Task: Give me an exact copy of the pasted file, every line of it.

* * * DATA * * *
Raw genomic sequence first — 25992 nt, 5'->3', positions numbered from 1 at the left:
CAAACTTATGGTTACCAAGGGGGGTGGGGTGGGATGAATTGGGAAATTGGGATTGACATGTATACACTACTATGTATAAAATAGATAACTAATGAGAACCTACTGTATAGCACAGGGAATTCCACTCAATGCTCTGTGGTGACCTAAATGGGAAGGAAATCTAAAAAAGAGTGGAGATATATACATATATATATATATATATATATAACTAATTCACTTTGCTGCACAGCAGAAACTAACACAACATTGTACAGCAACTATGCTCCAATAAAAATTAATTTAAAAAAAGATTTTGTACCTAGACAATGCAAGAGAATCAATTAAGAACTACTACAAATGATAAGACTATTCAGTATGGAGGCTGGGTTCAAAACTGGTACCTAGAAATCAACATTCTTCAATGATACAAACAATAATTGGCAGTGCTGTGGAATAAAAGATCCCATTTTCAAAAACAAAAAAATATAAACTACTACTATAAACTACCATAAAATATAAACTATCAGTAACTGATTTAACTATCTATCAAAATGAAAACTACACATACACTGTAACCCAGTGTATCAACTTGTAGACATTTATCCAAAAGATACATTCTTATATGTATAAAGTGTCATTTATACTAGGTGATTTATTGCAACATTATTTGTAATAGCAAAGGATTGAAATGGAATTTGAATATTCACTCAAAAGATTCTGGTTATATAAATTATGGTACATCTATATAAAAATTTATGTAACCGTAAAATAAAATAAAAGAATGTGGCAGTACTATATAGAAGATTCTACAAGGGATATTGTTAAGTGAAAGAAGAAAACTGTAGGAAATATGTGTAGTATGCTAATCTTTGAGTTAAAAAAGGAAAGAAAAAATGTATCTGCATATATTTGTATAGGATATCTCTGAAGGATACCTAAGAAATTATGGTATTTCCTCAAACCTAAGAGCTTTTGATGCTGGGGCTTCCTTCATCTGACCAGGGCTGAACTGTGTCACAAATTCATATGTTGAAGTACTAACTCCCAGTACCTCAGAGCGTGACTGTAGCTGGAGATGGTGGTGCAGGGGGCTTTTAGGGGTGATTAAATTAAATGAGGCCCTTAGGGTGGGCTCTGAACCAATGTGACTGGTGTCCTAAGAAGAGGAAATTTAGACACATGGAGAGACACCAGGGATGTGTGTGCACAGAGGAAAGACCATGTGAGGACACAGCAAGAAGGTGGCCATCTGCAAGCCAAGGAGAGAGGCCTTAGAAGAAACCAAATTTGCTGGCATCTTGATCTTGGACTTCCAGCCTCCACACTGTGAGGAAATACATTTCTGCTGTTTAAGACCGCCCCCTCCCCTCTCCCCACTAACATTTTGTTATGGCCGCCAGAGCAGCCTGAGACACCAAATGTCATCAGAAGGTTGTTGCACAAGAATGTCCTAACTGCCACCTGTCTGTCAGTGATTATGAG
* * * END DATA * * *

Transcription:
Raw genomic sequence first — 25992 nt, 5'->3', positions numbered from 1 at the left:
CAAACTTATGGTTACCAAGGGGGGTGGGGTGGGATGAATTGGGAAATTGGGATTGACATGTATACACTACTATGTATAAAATAGATAACTAATGAGAACCTACTGTATAGCACAGGGAATTCCACTCAATGCTCTGTGGTGACCTAAATGGGAAGGAAATCTAAAAAAGAGTGGAGATATATACATATATATATATATATATATATAACTAATTCACTTTGCTGCACAGCAGAAACTAACACAACATTGTACAGCAACTATGCTCCAATAAAAATTAATTTAAAAAAAGATTTTGTACCTAGACAATGCAAGAGAATCAATTAAGAACTACTACAAATGATAAGACTATTCAGTATGGAGGCTGGGTTCAAAACTGGTACCTAGAAATCAACATTCTTCAATGATACAAACAATAATTGGCAGTGCTGTGGAATAAAAGATCCCATTTTCAAAAACAAAAAAATATAAACTACTACTATAAACTACCATAAAATATAAACTATCAGTAACTGATTTAACTATCTATCAAAATGAAAACTACACATACACTGTAACCCAGTGTATCAACTTGTAGACATTTATCCAAAAGATACATTCTTATATGTATAAAGTGTCATTTATACTAGGTGATTTATTGCAACATTATTTGTAATAGCAAAGGATTGAAATGGAATTTGAATATTCACTCAAAAGATTCTGGTTATATAAATTATGGTACATCTATATAAAAATTTATGTAACCGTAAAATAAAATAAAAGAATGTGGCAGTACTATATAGAAGATTCTACAAGGGATATTGTTAAGTGAAAGAAGAAAACTGTAGGAAATATGTGTAGTATGCTAATCTTTGAGTTAAAAAAGGAAAGAAAAAATGTATCTGCATATATTTGTATAGGATATCTCTGAAGGATACCTAAGAAATTATGGTATTTCCTCAAACCTAAGAGCTTTTGATGCTGGGGCTTCCTTCATCTGACCAGGGCTGAACTGTGTCACAAATTCATATGTTGAAGTACTAACTCCCAGTACCTCAGAGCGTGACTGTAGCTGGAGATGGTGGTGCAGGGGGCTTTTAGGGGTGATTAAATTAAATGAGGCCCTTAGGGTGGGCTCTGAACCAATGTGACTGGTGTCCTAAGAAGAGGAAATTTAGACACATGGAGAGACACCAGGGATGTGTGTGCACAGAGGAAAGACCATGTGAGGACACAGCAAGAAGGTGGCCATCTGCAAGCCAAGGAGAGAGGCCTTAGAAGAAACCAAATTTGCTGGCATCTTGATCTTGGACTTCCAGCCTCCACACTGTGAGGAAATACATTTCTGCTGTTTAAGACCGCCCCCTCCCCTCTCCCCACTAACATTTTGTTATGGCCGCCAGAGCAGCCTGAGACACCAAATGTCATCAGAAGGTTGTTGCACAAGAATGTCCTAACTGCCACCTGTCTGTCAGTGATTATGAG